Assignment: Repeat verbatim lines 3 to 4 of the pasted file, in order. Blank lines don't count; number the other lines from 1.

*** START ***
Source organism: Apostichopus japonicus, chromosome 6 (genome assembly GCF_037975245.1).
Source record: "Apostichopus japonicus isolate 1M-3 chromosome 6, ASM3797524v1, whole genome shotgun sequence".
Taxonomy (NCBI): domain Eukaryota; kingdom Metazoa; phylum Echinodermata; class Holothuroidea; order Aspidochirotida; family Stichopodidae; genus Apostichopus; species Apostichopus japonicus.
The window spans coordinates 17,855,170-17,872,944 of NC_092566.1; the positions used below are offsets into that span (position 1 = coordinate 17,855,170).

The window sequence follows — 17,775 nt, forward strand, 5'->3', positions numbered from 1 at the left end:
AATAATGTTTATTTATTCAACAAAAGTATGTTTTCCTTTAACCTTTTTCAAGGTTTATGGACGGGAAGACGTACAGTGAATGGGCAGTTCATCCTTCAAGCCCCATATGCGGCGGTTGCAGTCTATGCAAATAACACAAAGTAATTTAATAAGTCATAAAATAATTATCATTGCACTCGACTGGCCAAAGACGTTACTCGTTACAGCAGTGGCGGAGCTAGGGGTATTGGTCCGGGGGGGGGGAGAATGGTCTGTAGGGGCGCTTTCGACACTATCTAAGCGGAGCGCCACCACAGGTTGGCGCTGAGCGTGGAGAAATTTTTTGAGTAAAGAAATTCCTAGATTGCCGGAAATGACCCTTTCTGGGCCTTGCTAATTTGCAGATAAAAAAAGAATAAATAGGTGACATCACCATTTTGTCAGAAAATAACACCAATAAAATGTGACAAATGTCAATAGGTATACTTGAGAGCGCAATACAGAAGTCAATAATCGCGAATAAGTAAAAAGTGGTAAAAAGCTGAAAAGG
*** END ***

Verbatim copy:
Taxonomy (NCBI): domain Eukaryota; kingdom Metazoa; phylum Echinodermata; class Holothuroidea; order Aspidochirotida; family Stichopodidae; genus Apostichopus; species Apostichopus japonicus.
The window spans coordinates 17,855,170-17,872,944 of NC_092566.1; the positions used below are offsets into that span (position 1 = coordinate 17,855,170).